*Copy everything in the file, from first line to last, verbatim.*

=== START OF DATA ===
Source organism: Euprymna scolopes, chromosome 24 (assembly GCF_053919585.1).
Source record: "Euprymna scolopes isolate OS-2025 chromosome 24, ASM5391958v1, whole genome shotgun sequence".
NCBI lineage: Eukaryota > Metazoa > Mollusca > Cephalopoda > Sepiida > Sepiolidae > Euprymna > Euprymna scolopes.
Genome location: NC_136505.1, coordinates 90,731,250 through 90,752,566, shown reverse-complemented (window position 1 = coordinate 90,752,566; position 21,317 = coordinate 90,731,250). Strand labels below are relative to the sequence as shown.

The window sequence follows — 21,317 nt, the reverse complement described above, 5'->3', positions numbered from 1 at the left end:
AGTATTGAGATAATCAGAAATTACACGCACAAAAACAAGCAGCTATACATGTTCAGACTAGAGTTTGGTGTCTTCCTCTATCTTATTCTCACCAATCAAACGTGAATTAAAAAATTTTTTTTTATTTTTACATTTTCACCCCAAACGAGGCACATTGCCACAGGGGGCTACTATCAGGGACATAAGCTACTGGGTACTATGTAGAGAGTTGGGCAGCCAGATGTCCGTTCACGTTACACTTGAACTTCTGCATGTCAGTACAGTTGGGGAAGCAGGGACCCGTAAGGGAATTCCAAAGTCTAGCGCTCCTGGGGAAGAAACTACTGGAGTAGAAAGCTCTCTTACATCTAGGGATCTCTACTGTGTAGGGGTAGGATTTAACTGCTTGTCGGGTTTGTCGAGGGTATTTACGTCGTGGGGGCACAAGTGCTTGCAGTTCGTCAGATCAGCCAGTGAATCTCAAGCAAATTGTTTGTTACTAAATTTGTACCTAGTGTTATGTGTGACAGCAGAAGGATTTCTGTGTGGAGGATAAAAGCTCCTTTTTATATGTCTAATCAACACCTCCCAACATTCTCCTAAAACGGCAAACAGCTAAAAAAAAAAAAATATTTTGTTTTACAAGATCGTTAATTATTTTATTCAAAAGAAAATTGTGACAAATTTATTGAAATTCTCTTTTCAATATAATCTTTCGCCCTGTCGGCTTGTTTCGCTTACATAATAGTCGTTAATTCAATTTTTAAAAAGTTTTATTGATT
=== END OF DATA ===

Source organism: Euprymna scolopes, chromosome 24 (assembly GCF_053919585.1).
Source record: "Euprymna scolopes isolate OS-2025 chromosome 24, ASM5391958v1, whole genome shotgun sequence".
NCBI lineage: Eukaryota > Metazoa > Mollusca > Cephalopoda > Sepiida > Sepiolidae > Euprymna > Euprymna scolopes.
Genome location: NC_136505.1, coordinates 90,731,250 through 90,752,566, shown reverse-complemented (window position 1 = coordinate 90,752,566; position 21,317 = coordinate 90,731,250). Strand labels below are relative to the sequence as shown.

The window sequence follows — 21,317 nt, the reverse complement described above, 5'->3', positions numbered from 1 at the left end:
AGTATTGAGATAATCAGAAATTACACGCACAAAAACAAGCAGCTATACATGTTCAGACTAGAGTTTGGTGTCTTCCTCTATCTTATTCTCACCAATCAAACGTGAATTAAAAAATTTTTTTTTATTTTTACATTTTCACCCCAAACGAGGCACATTGCCACAGGGGGCTACTATCAGGGACATAAGCTACTGGGTACTATGTAGAGAGTTGGGCAGCCAGATGTCCGTTCACGTTACACTTGAACTTCTGCATGTCAGTACAGTTGGGGAAGCAGGGACCCGTAAGGGAATTCCAAAGTCTAGCGCTCCTGGGGAAGAAACTACTGGAGTAGAAAGCTCTCTTACATCTAGGGATCTCTACTGTGTAGGGGTAGGATTTAACTGCTTGTCGGGTTTGTCGAGGGTATTTACGTCGTGGGGGCACAAGTGCTTGCAGTTCGTCAGATCAGCCAGTGAATCTCAAGCAAATTGTTTGTTACTAAATTTGTACCTAGTGTTATGTGTGACAGCAGAAGGATTTCTGTGTGGAGGATAAAAGCTCCTTTTTATATGTCTAATCAACACCTCCCAACATTCTCCTAAAACGGCAAACAGCTAAAAAAAAAAAAATATTTTGTTTTACAAGATCGTTAATTATTTTATTCAAAAGAAAATTGTGACAAATTTATTGAAATTCTCTTTTCAATATAATCTTTCGCCCTGTCGGCTTGTTTCGCTTACATAATAGTCGTTAATTCAATTTTTAAAAAGTTTTATTGATT